This theory could once best be witnessed in the to-ing and fro-ing of the show car scene where the importance judges place on quantity when picking which of two points-identical cars should win out. Since the demise of shows like Autosalon where the focus was almost solely on the ‘how much’ of something a vehicle had, the show scene has improved and very nearly standardised in many of the biggest shows around the country. That’s a good thing and despite the subjective nature of the act of judging it’s probably as good and as fair as it’s ever going to get.

    There is a better example though. Horsepower. Ask yourself whether you’d rather the best quality possible engine build imaginable or the one that made the most power. There’s no correct answer but it’s an interesting thing to think about, especially when you ask enough people and find that it’s far from roughly split down the middle as you might imagine. Plenty of people want the most horsepower possible for the amount of coin outlaid while others want things done properly and will sacrifice outright grunt for that all important longevity and reliability, but from my listening and reading, we seem to be in the age of quality right now.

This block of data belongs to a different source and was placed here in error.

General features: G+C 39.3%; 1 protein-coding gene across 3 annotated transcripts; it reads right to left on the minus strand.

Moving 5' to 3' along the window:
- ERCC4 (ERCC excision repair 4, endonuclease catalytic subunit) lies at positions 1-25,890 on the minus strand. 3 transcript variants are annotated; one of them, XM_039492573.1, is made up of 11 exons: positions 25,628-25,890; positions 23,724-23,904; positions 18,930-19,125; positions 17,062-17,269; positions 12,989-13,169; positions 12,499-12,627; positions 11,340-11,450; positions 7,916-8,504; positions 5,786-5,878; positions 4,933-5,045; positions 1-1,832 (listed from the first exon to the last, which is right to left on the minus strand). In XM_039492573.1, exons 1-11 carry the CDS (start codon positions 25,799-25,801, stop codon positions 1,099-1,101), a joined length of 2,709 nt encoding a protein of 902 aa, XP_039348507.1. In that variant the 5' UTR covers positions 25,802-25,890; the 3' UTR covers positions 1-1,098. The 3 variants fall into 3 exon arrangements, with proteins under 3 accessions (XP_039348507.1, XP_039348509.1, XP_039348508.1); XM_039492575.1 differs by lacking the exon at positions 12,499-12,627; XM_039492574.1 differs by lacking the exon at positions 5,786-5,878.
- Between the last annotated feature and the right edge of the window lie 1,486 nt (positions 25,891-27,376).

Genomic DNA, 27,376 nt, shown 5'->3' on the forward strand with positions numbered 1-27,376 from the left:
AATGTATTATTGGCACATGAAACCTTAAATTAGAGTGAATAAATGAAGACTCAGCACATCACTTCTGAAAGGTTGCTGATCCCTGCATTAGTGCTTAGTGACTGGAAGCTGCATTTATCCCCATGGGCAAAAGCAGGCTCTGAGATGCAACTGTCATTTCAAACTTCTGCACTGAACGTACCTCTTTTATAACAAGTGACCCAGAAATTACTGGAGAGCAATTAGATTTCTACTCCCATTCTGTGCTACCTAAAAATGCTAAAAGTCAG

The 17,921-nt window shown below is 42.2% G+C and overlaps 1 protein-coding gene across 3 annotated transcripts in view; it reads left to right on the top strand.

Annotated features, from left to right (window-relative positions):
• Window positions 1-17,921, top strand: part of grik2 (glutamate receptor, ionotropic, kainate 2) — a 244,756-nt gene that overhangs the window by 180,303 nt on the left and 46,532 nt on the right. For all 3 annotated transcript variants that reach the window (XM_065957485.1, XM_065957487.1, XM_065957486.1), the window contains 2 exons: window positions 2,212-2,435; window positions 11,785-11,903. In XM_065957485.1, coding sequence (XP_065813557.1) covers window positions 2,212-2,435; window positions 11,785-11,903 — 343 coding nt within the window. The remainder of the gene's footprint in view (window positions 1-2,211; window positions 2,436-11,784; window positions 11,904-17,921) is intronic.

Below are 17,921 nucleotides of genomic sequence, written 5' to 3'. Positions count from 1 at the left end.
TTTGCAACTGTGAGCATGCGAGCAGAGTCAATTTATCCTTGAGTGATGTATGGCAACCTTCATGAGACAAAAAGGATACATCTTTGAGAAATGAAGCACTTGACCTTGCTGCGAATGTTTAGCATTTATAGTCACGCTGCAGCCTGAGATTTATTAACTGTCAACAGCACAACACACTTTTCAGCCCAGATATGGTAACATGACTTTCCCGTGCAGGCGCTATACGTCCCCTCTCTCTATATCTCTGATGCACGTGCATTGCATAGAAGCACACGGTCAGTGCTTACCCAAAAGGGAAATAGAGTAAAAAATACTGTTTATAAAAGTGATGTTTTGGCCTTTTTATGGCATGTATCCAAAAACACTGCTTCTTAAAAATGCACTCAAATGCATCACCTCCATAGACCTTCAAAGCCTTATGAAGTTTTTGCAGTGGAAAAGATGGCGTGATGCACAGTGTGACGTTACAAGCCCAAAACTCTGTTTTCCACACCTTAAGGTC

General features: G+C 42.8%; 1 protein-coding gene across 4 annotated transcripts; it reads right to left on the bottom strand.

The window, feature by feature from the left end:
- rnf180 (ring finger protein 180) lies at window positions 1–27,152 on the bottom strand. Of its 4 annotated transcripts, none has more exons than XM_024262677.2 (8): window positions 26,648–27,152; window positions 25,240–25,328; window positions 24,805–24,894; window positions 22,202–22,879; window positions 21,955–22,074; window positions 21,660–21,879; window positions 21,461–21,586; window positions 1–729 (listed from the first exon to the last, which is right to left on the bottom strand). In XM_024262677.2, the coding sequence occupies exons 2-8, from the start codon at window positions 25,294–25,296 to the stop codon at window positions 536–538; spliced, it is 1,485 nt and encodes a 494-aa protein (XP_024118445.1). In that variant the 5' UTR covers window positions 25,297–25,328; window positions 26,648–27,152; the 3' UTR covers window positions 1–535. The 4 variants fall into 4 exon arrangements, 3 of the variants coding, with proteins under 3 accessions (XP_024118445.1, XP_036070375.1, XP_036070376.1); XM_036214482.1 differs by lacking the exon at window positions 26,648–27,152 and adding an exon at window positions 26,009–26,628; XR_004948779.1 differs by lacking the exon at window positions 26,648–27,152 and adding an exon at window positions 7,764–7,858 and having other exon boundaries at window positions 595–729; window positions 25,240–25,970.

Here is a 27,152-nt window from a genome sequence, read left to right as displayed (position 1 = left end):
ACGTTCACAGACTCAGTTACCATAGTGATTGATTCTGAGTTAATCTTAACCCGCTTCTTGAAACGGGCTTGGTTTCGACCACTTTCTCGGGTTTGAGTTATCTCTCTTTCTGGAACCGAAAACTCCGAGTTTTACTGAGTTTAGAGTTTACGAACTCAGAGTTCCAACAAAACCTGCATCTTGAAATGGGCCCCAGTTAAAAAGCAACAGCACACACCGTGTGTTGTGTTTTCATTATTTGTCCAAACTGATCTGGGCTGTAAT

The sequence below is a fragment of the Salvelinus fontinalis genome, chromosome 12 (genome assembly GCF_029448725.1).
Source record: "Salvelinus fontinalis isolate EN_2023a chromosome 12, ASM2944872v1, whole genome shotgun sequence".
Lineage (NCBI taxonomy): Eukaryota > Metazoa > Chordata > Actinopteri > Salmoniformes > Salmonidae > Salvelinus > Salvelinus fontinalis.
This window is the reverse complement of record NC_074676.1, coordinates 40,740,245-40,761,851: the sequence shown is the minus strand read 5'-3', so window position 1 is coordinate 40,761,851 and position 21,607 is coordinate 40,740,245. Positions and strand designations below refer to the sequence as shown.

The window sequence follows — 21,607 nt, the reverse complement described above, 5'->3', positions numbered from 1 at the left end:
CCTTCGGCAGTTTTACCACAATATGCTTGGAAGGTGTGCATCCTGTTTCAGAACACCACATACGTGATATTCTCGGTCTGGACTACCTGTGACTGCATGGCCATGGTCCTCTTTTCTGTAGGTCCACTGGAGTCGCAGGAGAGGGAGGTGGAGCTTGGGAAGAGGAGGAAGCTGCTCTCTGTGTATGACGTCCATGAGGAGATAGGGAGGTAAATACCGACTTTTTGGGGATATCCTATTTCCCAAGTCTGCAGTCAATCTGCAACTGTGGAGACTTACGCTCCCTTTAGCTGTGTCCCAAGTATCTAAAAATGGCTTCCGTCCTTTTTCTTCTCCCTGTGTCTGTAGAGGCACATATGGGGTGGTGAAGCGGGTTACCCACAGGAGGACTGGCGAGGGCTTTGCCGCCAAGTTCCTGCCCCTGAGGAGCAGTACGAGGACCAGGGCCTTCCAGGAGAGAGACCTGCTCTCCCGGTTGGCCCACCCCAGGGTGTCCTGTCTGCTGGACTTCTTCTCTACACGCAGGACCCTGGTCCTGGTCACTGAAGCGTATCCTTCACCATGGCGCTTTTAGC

For a given budget, let’s say $10,000 including parts and labour, what would you build and how hard would you lean on it when it came to tuning? You can buy stroker kits for #Holden-V8 s for well under $1000 if you look but would you be happy with the end result? Would you feel better about making 350hp instead of 400hp if you knew it would last five times as long? A lot of this comes down to personal preference but when you have magazines, manufacturers, You- Tube and Facebook constantly telling you how much power one engine is making over another you could be forgiven for letting the focus shift away from how good it is and onto how much it makes. We’re guilty of it every issue with the numbers in each car feature telling you what the cars make, either at the engine or the wheels.